1953 Indian Chief

As the last Indian motorcycle, the 1953 Chief is among of the most collected bikes from the great American brand. See more motorcycle pictures.

The 1953 Indian Chief motorcycle, big, heavy, bedecked with bodywork, was the great bike on which a proud American company rode into the sunset.

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Though Indian had enjoyed a long and rich history, financial problems beset the company in the early 1950s. Attempts at postwar singles and vertical twins intended to compete with the machines from Europe ultimately proved unsuccessful, and their development had cost the company dearly.

Despite the trouble, the V-twin Chief had seen a fair number of updates during the postwar years. Modern telescopic forks replaced the girder front end in 1950, when the 74-cubic-inch V-twin was enlarged to 80 cubic inches.

In 1952, the front fender was trimmed to a thinner contour and a cowling was added on top of the forks.

The Chief's flathead V-twin was considered somewhat archaic compared to Harley-Davidson's overhead-valve engines, but the Indian used a more modern ignition system.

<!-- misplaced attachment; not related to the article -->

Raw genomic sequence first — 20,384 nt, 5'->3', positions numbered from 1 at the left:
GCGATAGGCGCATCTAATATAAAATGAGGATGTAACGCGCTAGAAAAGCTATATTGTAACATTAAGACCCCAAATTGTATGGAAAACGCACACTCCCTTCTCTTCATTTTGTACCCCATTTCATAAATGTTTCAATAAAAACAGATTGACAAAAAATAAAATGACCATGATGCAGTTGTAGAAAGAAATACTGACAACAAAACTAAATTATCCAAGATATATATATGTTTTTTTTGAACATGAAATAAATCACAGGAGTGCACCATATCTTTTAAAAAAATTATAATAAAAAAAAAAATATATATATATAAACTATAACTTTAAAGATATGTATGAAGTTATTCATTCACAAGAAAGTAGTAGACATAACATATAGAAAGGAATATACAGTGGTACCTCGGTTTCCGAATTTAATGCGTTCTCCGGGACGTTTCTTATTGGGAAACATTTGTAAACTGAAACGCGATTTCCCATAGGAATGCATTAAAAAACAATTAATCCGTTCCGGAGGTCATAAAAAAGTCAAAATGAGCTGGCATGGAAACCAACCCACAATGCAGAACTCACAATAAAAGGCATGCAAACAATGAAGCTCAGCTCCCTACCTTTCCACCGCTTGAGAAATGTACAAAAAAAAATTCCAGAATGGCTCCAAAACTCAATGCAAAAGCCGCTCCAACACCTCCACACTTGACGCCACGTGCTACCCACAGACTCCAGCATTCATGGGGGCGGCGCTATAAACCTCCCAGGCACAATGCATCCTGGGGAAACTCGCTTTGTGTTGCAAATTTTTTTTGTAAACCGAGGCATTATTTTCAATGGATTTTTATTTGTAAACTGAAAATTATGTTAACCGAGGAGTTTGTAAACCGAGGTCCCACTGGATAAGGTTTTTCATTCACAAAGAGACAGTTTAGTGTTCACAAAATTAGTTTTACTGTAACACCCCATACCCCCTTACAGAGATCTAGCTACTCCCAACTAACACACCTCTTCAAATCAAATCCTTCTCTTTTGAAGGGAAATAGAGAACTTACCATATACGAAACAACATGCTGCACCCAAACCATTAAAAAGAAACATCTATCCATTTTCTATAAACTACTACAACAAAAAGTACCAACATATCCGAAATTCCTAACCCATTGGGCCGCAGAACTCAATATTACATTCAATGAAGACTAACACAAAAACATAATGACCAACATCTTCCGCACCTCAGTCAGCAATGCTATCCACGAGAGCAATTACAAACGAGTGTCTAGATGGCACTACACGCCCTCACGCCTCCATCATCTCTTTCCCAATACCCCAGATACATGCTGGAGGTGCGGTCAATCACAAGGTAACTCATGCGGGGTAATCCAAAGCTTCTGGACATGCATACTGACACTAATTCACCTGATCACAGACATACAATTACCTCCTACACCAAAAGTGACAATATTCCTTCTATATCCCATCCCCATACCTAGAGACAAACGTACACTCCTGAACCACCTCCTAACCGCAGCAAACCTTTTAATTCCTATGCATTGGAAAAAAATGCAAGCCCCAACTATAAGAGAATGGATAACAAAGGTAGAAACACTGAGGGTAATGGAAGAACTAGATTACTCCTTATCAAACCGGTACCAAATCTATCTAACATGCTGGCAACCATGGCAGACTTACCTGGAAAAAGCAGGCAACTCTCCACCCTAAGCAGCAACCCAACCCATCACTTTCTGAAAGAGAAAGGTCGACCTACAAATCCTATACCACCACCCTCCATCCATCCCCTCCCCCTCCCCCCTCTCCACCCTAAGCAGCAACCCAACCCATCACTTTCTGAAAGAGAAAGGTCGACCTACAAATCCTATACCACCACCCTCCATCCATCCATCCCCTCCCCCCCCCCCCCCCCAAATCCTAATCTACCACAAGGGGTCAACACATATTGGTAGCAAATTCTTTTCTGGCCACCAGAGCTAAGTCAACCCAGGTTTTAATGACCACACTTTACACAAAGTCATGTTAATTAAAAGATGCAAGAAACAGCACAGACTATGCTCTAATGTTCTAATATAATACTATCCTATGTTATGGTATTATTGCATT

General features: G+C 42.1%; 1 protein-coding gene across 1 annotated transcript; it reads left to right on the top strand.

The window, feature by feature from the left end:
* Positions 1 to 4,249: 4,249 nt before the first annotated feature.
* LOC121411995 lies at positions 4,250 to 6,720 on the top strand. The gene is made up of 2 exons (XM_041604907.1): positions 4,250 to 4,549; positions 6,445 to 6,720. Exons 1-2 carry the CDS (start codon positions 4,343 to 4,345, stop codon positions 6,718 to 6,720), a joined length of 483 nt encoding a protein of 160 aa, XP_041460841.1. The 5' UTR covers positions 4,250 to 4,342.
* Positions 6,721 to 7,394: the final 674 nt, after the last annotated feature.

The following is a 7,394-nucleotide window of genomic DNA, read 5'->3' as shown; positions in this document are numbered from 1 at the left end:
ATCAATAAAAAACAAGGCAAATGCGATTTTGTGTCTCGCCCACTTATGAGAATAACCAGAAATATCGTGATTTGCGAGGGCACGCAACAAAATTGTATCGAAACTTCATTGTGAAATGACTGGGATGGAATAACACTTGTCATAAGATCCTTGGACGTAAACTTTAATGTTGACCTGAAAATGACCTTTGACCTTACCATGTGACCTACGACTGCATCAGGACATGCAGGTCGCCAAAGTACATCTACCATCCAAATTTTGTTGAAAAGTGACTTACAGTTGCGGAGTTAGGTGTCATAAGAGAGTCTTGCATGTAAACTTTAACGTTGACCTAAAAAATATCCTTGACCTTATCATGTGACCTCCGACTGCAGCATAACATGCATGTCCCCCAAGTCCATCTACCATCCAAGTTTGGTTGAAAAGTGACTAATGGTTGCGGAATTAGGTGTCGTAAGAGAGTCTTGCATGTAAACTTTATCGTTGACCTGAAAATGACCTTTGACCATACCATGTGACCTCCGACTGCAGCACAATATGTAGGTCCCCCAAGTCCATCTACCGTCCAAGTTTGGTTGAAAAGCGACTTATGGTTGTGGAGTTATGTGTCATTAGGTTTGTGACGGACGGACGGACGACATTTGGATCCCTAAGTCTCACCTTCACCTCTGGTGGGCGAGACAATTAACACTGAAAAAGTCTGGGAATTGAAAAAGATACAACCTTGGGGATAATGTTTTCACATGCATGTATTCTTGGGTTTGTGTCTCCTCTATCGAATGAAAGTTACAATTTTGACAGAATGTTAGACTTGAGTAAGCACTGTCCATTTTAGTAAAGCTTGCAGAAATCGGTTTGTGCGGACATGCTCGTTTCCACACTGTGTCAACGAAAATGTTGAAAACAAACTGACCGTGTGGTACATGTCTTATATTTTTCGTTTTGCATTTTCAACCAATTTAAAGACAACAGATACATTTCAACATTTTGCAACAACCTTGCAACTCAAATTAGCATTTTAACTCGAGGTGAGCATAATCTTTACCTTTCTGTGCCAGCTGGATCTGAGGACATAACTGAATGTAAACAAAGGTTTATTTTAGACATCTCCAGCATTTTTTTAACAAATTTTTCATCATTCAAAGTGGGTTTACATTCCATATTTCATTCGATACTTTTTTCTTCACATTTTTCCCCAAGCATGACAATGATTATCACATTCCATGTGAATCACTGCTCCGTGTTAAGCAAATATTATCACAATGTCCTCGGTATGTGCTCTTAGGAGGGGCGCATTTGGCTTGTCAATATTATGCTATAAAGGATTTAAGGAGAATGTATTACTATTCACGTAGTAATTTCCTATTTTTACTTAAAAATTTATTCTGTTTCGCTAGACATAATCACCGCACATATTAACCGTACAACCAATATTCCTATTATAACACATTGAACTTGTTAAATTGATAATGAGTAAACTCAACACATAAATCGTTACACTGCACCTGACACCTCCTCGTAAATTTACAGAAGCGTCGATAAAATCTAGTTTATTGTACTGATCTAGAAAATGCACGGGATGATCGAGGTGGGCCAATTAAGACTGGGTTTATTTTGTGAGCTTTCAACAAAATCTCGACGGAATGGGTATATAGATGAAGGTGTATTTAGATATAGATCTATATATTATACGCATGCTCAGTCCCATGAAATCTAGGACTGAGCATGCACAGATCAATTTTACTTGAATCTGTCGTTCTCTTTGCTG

Whereas Harleys had a single coil that fired both plugs at the same time once per revolution (one plug firing needlessly), Indian used an automotive-type distributor that fired each plug only on its cylinder's power stroke. This was hardly an overwhelming advantage, however.

According to factory records, 700 Chiefs were built in 1952, while only 600 were completed in 1953. After that, the Chief -- and Indian along with it -- was relegated to history, leaving Harley-Davidson the sole surviving American motorcycle manufacturer.

With its massive skirted fenders, locomotive-like torque, and "last-of-the-breed" heritage, the '53 Chief is surely one of the most collectible of Indians.

The 1953 Indian Chief motorcycle represents both the crowning achievement and the sorrowful end of a company that gave generations of motorcyclists some of their fondest memories.

See the next page for more great photos of the collectible 1953 Indian Chief motorcycle.

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1953 Indian Chief Pictures

The last of the Indian Chiefs had massive skirted fenders and locomotive-like torque.

Financial woes, little money for development, and competition from European motorcycles doomed Indian, and the 1953 Chief was the last model it produced.

Indian enlarged the Chief's 74-cubic-inch V-twin engine to 80 cubic inches in 1950, a move properly noted with a fuel tank decal.
Two fuel-filler caps and one for oil were part of the Indian Chief rider's view.
By 1953, the Chief carried acres of sheet metal, including a cowling mounted behind the headlight.
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